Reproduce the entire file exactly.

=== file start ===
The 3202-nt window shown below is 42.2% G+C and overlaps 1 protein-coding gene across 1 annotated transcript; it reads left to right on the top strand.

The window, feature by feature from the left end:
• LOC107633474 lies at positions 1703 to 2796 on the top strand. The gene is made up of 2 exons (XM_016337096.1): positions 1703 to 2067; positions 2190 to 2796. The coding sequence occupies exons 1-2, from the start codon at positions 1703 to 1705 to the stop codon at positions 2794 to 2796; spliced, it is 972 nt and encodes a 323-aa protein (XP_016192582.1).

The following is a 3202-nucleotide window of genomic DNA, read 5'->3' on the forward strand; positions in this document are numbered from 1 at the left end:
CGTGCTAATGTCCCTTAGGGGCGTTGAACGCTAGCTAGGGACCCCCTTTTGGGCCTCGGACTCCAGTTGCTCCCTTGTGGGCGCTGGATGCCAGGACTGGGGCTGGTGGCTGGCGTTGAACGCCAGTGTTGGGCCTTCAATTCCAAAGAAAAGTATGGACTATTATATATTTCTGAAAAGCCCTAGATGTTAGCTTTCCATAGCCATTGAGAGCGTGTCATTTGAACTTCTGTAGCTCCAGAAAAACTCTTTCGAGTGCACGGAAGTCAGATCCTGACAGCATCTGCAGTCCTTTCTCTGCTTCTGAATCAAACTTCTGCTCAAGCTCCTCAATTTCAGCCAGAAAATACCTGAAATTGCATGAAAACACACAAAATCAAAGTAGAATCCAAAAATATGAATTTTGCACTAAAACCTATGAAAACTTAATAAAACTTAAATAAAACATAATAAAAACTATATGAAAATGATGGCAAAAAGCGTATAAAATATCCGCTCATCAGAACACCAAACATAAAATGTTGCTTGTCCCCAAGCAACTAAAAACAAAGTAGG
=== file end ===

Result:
The 3202-nt window shown below is 42.2% G+C and overlaps 1 protein-coding gene across 1 annotated transcript; it reads left to right on the top strand.

The window, feature by feature from the left end:
• LOC107633474 lies at positions 1703 to 2796 on the top strand. The gene is made up of 2 exons (XM_016337096.1): positions 1703 to 2067; positions 2190 to 2796. The coding sequence occupies exons 1-2, from the start codon at positions 1703 to 1705 to the stop codon at positions 2794 to 2796; spliced, it is 972 nt and encodes a 323-aa protein (XP_016192582.1).

The following is a 3202-nucleotide window of genomic DNA, read 5'->3' on the forward strand; positions in this document are numbered from 1 at the left end:
CGTGCTAATGTCCCTTAGGGGCGTTGAACGCTAGCTAGGGACCCCCTTTTGGGCCTCGGACTCCAGTTGCTCCCTTGTGGGCGCTGGATGCCAGGACTGGGGCTGGTGGCTGGCGTTGAACGCCAGTGTTGGGCCTTCAATTCCAAAGAAAAGTATGGACTATTATATATTTCTGAAAAGCCCTAGATGTTAGCTTTCCATAGCCATTGAGAGCGTGTCATTTGAACTTCTGTAGCTCCAGAAAAACTCTTTCGAGTGCACGGAAGTCAGATCCTGACAGCATCTGCAGTCCTTTCTCTGCTTCTGAATCAAACTTCTGCTCAAGCTCCTCAATTTCAGCCAGAAAATACCTGAAATTGCATGAAAACACACAAAATCAAAGTAGAATCCAAAAATATGAATTTTGCACTAAAACCTATGAAAACTTAATAAAACTTAAATAAAACATAATAAAAACTATATGAAAATGATGGCAAAAAGCGTATAAAATATCCGCTCATCAGAACACCAAACATAAAATGTTGCTTGTCCCCAAGCAACTAAAAACAAAGTAGG